Large summer concert crowd of people in front of a stage at night who should be concerned about hearing protection

Summertime has some activities that are simply staples: Air shows, concerts, fireworks, state fairs, Nascar races, etc. As more of these events return to something like normal, the crowds, and the decibel levels, are growing.

And that can be a problem. Let’s face it: you’ve had ringing in your ears after going to a concert before. This ringing, known as tinnitus, can be a sign that you’ve sustained hearing damage. And the more damage you do, the more your hearing will diminish.

But it’s ok. If you use reliable ear protection, all of these summer activities can be safely enjoyed.

How can you know if your hearing is taking a beating?

So, you’re at the air show or enjoying an incredible concert, how much attention should you be paying to your ears?
Because you’ll be pretty distracted, understandably.

You should watch out for the following symptoms if you want to prevent serious injury:

  • Tinnitus: This is a buzzing or ringing in your ears. It’s an indication that damage is occurring. You shouldn’t automatically dismiss tinnitus just because it’s a relatively common condition.
  • Headache: In general, a headache is a good sign that something isn’t right. This is definitely true when you’re trying to gauge injury to your hearing, too. Too many decibels can result in a pounding headache. And that’s a good indication that you should seek a quieter environment.
  • Dizziness: Your sense of balance is generally controlled by your inner ear. So if you feel dizzy at one of these loud events, particularly if that dizziness coincides with a charge of volume, this is another sign that damage has happened.

This list is not complete, of course. Loud noise causes hearing loss because the excessively loud volume levels damage the tiny hairs in your ear responsible for sensing vibrations in the air. And once an injury to these tiny hairs occurs, there’s no way for them to heal. They’re that specialized and that delicate.

And it isn’t like people say, “Ow, the little hairs in my ear hurt”. That’s why you need to look out for secondary symptoms.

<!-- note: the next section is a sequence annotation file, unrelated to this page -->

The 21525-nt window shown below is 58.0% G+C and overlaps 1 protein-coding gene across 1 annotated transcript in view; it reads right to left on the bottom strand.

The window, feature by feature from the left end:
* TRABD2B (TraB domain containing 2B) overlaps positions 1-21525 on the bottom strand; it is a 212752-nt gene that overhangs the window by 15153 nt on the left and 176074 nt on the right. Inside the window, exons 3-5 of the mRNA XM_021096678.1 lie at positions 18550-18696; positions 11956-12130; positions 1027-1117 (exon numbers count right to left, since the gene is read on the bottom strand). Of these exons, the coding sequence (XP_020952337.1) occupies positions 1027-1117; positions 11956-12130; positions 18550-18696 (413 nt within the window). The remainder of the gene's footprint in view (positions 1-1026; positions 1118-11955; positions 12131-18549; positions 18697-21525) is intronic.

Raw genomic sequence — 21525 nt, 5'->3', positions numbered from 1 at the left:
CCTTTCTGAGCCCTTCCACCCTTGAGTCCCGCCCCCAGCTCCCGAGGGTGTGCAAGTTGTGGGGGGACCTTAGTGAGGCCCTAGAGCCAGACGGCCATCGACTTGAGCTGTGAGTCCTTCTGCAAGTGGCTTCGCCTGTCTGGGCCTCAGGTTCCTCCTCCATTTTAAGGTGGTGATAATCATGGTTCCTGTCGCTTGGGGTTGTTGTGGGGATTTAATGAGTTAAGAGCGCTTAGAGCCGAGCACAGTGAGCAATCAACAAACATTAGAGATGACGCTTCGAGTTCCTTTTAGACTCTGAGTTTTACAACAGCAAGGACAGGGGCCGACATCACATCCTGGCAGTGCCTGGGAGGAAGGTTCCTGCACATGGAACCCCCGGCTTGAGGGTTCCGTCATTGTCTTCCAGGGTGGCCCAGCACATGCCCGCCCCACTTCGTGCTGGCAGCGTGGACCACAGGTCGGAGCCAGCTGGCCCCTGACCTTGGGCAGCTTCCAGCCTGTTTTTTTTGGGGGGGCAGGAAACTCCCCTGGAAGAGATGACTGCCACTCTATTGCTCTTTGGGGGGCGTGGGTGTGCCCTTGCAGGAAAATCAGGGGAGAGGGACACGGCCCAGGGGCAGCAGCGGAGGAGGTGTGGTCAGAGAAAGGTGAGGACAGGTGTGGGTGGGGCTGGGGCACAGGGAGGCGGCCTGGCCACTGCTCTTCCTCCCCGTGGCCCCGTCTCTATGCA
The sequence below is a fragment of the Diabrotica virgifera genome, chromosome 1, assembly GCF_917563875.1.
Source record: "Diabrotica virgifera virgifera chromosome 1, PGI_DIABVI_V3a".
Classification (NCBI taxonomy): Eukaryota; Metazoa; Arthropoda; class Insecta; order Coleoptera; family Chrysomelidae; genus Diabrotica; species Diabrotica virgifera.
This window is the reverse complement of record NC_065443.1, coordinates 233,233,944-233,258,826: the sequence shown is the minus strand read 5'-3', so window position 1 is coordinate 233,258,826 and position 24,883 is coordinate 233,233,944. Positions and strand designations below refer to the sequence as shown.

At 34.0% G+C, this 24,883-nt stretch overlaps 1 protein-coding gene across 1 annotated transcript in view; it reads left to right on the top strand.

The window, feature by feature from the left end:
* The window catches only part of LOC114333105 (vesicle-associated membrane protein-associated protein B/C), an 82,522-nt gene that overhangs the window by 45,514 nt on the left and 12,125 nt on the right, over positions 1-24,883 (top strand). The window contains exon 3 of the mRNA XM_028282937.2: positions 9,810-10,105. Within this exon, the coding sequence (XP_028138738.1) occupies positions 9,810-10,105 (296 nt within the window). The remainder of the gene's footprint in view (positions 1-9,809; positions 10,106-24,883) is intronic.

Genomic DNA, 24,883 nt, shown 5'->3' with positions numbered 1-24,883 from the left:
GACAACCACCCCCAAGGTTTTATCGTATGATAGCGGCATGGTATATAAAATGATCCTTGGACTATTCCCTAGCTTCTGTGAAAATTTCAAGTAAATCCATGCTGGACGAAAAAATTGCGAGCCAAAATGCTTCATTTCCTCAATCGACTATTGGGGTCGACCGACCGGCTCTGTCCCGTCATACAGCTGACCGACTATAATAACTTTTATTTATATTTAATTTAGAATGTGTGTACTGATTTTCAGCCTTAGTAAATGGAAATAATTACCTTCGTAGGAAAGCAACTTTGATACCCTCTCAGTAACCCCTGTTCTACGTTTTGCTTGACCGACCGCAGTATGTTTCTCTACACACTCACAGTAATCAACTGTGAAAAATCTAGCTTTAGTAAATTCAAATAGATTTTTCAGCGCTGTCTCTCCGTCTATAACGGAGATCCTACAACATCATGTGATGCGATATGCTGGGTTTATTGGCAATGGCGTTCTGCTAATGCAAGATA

You also may be developing hearing loss with no detectable symptoms. Any exposure to loud noise will result in damage. The longer you’re exposed, the more significant the damage will become.

What should you do when you notice symptoms?

You’re getting your best groove on (and everyone is digging it), but then, you begin to feel dizzy and your ears start ringing. How loud is too loud and what should you do? Are you standing too close to the speakers? (How loud is 100 decibels, anyhow?)

Well, you’ve got a few solutions, and they vary when it comes to how helpful they’ll be:

  • Keep a pair of cheap earplugs with you: Cheap earplugs are, well, cheap. They aren’t the ideal hearing protection, but they’re relatively effective for what they are. So there’s no reason not to keep a pair with you. Now, if the volume starts to get a little too loud, you simply pull them out and pop them in.
  • Block your ears with, well, anything: When things get loud, the aim is to safeguard your ears. So if you don’t have any earplugs and the decibel levels have caught you by surprise, consider using anything you can find to cover and safeguard your ears. Even though it won’t be as efficient as approved hearing protection, something is better than nothing.